AIRPRINT & SNAPSHOTS
Canon Pixma MX892 --
Photos at the Office
By MIKE PASINI
The Imaging Resource Digital Photography Newsletter
Review Date: July 2012
There were two things that intrigued us about the Canon Pixma MX892 when we read the press release announcing its introduction. First, we wondered how well a current generation office printer could print photos. And secondly, we wondered how well Canon had implemented AirPrint for printing from an iPad.
As the user manual points out, with the $199.99 MX892 you can print photos from any network-connected device (including an iPad), print from a cable-connected camera or a Bluetooth-capable device with an optional Bluetooth dongle, print from any flash card or thumb drive connected to the device itself, copy original photos and documents, scan from the device to its card reader or computers on your network and transmit or receive faxes.
While the features of this WiFi-enabled device are impressive, two of our favorite options are missing in the MX-series: CD printing and negative scanning. For those options, look into Canon's MG-series of photo multifunction devices. We compare the two series at the end of this review.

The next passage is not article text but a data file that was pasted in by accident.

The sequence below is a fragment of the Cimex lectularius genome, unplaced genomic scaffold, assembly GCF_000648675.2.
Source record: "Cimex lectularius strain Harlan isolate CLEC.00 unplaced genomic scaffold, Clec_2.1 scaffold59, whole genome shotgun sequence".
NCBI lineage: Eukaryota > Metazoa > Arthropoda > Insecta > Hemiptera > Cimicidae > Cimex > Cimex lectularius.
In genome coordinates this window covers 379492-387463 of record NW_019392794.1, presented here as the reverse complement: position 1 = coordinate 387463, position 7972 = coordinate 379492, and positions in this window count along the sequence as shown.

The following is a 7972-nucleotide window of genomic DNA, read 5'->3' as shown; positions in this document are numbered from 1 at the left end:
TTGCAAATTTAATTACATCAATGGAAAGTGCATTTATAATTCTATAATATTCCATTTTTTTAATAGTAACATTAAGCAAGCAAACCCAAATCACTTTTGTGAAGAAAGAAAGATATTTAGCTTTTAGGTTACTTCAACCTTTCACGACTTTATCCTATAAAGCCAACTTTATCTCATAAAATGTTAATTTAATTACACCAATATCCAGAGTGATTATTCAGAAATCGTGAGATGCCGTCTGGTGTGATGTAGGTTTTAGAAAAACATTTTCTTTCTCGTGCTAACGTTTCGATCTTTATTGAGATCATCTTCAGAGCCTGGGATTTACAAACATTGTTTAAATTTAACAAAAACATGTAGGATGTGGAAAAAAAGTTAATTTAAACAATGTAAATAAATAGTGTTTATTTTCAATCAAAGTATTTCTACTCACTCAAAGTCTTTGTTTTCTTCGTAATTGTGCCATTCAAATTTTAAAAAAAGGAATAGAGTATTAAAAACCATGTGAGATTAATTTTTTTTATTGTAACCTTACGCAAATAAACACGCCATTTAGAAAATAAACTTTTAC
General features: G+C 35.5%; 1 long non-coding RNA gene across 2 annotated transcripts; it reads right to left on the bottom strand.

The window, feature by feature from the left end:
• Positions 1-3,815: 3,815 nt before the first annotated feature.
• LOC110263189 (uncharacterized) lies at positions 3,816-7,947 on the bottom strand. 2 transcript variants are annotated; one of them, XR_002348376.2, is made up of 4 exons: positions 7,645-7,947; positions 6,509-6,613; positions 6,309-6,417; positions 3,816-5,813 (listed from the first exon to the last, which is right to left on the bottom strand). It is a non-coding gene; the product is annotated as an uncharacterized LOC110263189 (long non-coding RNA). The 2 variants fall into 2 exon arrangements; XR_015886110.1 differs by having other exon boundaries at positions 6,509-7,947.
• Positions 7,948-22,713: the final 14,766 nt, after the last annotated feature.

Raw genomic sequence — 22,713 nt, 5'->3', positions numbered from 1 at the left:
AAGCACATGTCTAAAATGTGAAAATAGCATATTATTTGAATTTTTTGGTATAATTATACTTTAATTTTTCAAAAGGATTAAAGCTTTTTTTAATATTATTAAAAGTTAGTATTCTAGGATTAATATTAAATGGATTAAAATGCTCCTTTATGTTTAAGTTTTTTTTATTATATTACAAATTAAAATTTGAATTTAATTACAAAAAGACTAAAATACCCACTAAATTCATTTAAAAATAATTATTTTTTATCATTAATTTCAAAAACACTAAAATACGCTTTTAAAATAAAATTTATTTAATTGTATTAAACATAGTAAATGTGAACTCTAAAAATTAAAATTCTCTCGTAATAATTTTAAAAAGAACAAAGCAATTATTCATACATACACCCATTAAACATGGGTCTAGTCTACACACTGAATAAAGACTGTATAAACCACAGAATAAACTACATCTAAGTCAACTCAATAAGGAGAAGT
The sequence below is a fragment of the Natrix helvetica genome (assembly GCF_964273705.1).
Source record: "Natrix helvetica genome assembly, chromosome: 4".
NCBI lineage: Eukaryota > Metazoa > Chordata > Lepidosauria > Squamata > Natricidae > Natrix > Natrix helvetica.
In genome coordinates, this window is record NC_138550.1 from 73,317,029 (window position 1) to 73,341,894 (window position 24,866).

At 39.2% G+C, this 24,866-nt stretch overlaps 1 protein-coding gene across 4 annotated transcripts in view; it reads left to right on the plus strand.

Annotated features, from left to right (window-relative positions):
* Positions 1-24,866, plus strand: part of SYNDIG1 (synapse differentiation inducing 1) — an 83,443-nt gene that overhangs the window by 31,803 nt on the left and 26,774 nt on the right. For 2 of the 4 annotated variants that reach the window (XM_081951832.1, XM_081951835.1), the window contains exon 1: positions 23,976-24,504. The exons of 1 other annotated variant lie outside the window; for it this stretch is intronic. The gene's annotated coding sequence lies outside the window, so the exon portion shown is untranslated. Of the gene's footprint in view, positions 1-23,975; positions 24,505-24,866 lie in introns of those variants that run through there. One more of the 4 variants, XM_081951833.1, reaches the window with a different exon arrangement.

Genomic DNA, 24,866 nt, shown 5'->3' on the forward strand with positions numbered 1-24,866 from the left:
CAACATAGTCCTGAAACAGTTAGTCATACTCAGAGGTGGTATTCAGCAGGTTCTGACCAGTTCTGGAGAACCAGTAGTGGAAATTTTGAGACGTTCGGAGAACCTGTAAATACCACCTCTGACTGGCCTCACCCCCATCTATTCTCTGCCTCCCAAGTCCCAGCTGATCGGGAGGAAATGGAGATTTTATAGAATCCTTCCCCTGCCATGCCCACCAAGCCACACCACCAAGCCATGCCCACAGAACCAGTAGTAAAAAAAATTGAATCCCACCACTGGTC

List price for the MX892 is $199.99 but it's available at a 25 percent discount for $149.99 via the Imaging Resource Amazon affiliate program, which helps support reviews like this.
Canon shipped a review unit to us and we put it to work as our main office printer for a few weeks.
While we did have occasion to use the Automatic Document Feeder to scan multipage documents, we didn't setup or use the fax capabilities of the device. Otherwise we gave the MX892 a pretty good workout.
In the process, we discovered an even better solution than AirPrint for printing and scanning from iOS and Android devices to the MX892.
So what can the MX892 do for you? Canon touts the speed, ease of use and connectivity of the device:
- Its printing resolution of 9600 x 2400 dpi is sufficient for any document or photo.
- The five-color ink system of individual cartridges consists of a pigment-based black ink and four dye-based inks.
- A borderless 4x6 photo print can be produced in approximately 20 seconds.
- The ChromaLife100+ system combines Canon's FINE print head technology with Canon photo papers and inks for borderless photos that will last up to 300 years when stored in an archival-quality photo album.
- The dual-function control panel's buttons transform into a keypad in fax mode.
- The 35-sheet Duplex Auto Document Feeder allows you to copy, scan and fax multiple documents without having to load them one page at a time.
- The built-in auto duplex printing prints on both sides of the page to reduce paper consumption and cost up to 50 percent.